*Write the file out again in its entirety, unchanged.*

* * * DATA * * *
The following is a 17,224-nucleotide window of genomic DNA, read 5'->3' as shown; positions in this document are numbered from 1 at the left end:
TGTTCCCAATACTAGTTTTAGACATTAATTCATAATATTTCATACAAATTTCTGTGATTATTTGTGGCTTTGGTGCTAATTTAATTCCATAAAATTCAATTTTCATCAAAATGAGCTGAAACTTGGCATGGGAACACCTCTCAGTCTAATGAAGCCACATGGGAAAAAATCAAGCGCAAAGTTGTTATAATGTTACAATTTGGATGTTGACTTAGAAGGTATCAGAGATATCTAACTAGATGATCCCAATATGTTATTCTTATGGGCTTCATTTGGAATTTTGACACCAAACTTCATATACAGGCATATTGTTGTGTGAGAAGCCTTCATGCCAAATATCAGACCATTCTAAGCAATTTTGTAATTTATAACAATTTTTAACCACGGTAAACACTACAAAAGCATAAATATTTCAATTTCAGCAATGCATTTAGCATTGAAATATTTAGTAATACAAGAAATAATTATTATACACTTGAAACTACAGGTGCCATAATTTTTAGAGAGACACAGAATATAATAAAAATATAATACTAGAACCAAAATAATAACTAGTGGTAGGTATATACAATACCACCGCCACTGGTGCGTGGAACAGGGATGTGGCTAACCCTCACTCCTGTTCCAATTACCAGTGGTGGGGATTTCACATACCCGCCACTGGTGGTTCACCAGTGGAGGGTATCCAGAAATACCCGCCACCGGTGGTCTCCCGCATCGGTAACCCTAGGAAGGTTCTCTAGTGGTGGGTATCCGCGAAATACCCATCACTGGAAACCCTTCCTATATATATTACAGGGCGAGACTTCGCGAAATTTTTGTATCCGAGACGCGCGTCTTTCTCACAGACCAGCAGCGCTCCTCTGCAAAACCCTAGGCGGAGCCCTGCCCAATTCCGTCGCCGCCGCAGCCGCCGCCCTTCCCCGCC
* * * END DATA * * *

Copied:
The following is a 17,224-nucleotide window of genomic DNA, read 5'->3' as shown; positions in this document are numbered from 1 at the left end:
TGTTCCCAATACTAGTTTTAGACATTAATTCATAATATTTCATACAAATTTCTGTGATTATTTGTGGCTTTGGTGCTAATTTAATTCCATAAAATTCAATTTTCATCAAAATGAGCTGAAACTTGGCATGGGAACACCTCTCAGTCTAATGAAGCCACATGGGAAAAAATCAAGCGCAAAGTTGTTATAATGTTACAATTTGGATGTTGACTTAGAAGGTATCAGAGATATCTAACTAGATGATCCCAATATGTTATTCTTATGGGCTTCATTTGGAATTTTGACACCAAACTTCATATACAGGCATATTGTTGTGTGAGAAGCCTTCATGCCAAATATCAGACCATTCTAAGCAATTTTGTAATTTATAACAATTTTTAACCACGGTAAACACTACAAAAGCATAAATATTTCAATTTCAGCAATGCATTTAGCATTGAAATATTTAGTAATACAAGAAATAATTATTATACACTTGAAACTACAGGTGCCATAATTTTTAGAGAGACACAGAATATAATAAAAATATAATACTAGAACCAAAATAATAACTAGTGGTAGGTATATACAATACCACCGCCACTGGTGCGTGGAACAGGGATGTGGCTAACCCTCACTCCTGTTCCAATTACCAGTGGTGGGGATTTCACATACCCGCCACTGGTGGTTCACCAGTGGAGGGTATCCAGAAATACCCGCCACCGGTGGTCTCCCGCATCGGTAACCCTAGGAAGGTTCTCTAGTGGTGGGTATCCGCGAAATACCCATCACTGGAAACCCTTCCTATATATATTACAGGGCGAGACTTCGCGAAATTTTTGTATCCGAGACGCGCGTCTTTCTCACAGACCAGCAGCGCTCCTCTGCAAAACCCTAGGCGGAGCCCTGCCCAATTCCGTCGCCGCCGCAGCCGCCGCCCTTCCCCGCC